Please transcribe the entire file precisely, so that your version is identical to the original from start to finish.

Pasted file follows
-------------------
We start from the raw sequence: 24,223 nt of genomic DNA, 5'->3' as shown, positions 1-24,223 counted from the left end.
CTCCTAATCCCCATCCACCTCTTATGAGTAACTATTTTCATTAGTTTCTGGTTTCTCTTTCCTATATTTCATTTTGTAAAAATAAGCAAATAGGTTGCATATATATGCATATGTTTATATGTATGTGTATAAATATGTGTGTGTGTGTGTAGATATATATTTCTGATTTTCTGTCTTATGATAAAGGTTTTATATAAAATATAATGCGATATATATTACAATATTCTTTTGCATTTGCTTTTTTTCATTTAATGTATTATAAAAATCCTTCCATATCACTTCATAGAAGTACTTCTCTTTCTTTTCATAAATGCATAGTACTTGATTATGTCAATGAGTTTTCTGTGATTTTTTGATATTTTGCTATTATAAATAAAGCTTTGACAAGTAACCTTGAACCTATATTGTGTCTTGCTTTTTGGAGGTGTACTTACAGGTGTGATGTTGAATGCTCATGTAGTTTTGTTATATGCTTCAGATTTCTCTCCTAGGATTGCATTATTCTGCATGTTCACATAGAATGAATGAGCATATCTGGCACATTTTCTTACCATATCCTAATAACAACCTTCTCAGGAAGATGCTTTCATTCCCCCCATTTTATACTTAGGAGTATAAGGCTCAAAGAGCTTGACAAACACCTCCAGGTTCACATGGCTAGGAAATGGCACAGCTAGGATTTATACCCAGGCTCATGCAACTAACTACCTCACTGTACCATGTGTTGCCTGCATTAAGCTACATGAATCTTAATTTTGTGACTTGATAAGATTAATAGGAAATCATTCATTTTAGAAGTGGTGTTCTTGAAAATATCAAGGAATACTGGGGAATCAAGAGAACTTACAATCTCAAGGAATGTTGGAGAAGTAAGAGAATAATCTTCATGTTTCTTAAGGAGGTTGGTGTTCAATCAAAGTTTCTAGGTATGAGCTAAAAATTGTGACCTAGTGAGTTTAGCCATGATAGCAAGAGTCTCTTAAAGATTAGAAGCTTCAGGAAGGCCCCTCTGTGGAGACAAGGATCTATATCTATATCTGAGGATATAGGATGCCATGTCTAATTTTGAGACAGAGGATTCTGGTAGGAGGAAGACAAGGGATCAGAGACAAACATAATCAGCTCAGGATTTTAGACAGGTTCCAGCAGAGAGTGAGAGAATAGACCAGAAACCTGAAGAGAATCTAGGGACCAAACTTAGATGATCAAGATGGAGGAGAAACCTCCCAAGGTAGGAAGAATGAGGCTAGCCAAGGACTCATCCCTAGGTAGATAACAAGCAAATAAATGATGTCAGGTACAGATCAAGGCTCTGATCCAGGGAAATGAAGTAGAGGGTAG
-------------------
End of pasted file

We start from the raw sequence: 24,223 nt of genomic DNA, 5'->3' as shown, positions 1-24,223 counted from the left end.
CTCCTAATCCCCATCCACCTCTTATGAGTAACTATTTTCATTAGTTTCTGGTTTCTCTTTCCTATATTTCATTTTGTAAAAATAAGCAAATAGGTTGCATATATATGCATATGTTTATATGTATGTGTATAAATATGTGTGTGTGTGTGTAGATATATATTTCTGATTTTCTGTCTTATGATAAAGGTTTTATATAAAATATAATGCGATATATATTACAATATTCTTTTGCATTTGCTTTTTTTCATTTAATGTATTATAAAAATCCTTCCATATCACTTCATAGAAGTACTTCTCTTTCTTTTCATAAATGCATAGTACTTGATTATGTCAATGAGTTTTCTGTGATTTTTTGATATTTTGCTATTATAAATAAAGCTTTGACAAGTAACCTTGAACCTATATTGTGTCTTGCTTTTTGGAGGTGTACTTACAGGTGTGATGTTGAATGCTCATGTAGTTTTGTTATATGCTTCAGATTTCTCTCCTAGGATTGCATTATTCTGCATGTTCACATAGAATGAATGAGCATATCTGGCACATTTTCTTACCATATCCTAATAACAACCTTCTCAGGAAGATGCTTTCATTCCCCCCATTTTATACTTAGGAGTATAAGGCTCAAAGAGCTTGACAAACACCTCCAGGTTCACATGGCTAGGAAATGGCACAGCTAGGATTTATACCCAGGCTCATGCAACTAACTACCTCACTGTACCATGTGTTGCCTGCATTAAGCTACATGAATCTTAATTTTGTGACTTGATAAGATTAATAGGAAATCATTCATTTTAGAAGTGGTGTTCTTGAAAATATCAAGGAATACTGGGGAATCAAGAGAACTTACAATCTCAAGGAATGTTGGAGAAGTAAGAGAATAATCTTCATGTTTCTTAAGGAGGTTGGTGTTCAATCAAAGTTTCTAGGTATGAGCTAAAAATTGTGACCTAGTGAGTTTAGCCATGATAGCAAGAGTCTCTTAAAGATTAGAAGCTTCAGGAAGGCCCCTCTGTGGAGACAAGGATCTATATCTATATCTGAGGATATAGGATGCCATGTCTAATTTTGAGACAGAGGATTCTGGTAGGAGGAAGACAAGGGATCAGAGACAAACATAATCAGCTCAGGATTTTAGACAGGTTCCAGCAGAGAGTGAGAGAATAGACCAGAAACCTGAAGAGAATCTAGGGACCAAACTTAGATGATCAAGATGGAGGAGAAACCTCCCAAGGTAGGAAGAATGAGGCTAGCCAAGGACTCATCCCTAGGTAGATAACAAGCAAATAAATGATGTCAGGTACAGATCAAGGCTCTGATCCAGGGAAATGAAGTAGAGGGTAG